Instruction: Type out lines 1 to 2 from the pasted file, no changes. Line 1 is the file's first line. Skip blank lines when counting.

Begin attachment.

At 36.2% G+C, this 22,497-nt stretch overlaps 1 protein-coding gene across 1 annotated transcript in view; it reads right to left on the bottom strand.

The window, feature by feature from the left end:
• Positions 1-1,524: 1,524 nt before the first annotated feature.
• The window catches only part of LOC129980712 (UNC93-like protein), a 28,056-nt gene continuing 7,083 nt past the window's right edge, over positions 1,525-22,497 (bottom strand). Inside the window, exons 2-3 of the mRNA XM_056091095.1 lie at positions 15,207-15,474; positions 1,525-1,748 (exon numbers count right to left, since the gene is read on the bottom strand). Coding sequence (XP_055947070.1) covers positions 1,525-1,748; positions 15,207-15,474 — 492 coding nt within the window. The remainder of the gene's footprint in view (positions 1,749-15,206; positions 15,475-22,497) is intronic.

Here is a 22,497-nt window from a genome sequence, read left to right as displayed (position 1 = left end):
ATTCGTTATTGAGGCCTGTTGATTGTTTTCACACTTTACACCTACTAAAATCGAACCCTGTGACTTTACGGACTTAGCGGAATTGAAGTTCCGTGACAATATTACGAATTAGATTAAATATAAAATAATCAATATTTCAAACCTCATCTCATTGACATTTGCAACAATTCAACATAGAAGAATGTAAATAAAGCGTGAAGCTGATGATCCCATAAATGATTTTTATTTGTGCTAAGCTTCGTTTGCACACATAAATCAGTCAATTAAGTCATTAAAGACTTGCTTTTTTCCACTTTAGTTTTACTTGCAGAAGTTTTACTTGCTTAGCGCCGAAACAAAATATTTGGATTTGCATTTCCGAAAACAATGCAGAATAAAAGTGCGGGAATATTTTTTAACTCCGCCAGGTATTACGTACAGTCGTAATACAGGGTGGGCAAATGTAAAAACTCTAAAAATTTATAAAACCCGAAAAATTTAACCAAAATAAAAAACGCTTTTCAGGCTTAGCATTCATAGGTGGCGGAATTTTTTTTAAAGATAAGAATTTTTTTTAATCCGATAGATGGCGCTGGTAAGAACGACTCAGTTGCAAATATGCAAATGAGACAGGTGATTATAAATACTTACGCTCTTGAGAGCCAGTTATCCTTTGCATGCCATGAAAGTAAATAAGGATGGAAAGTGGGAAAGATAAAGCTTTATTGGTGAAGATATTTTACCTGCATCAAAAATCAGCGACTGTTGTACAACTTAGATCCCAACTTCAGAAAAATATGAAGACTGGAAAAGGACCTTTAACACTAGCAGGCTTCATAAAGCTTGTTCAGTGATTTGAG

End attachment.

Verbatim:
At 36.2% G+C, this 22,497-nt stretch overlaps 1 protein-coding gene across 1 annotated transcript in view; it reads right to left on the bottom strand.

The window, feature by feature from the left end: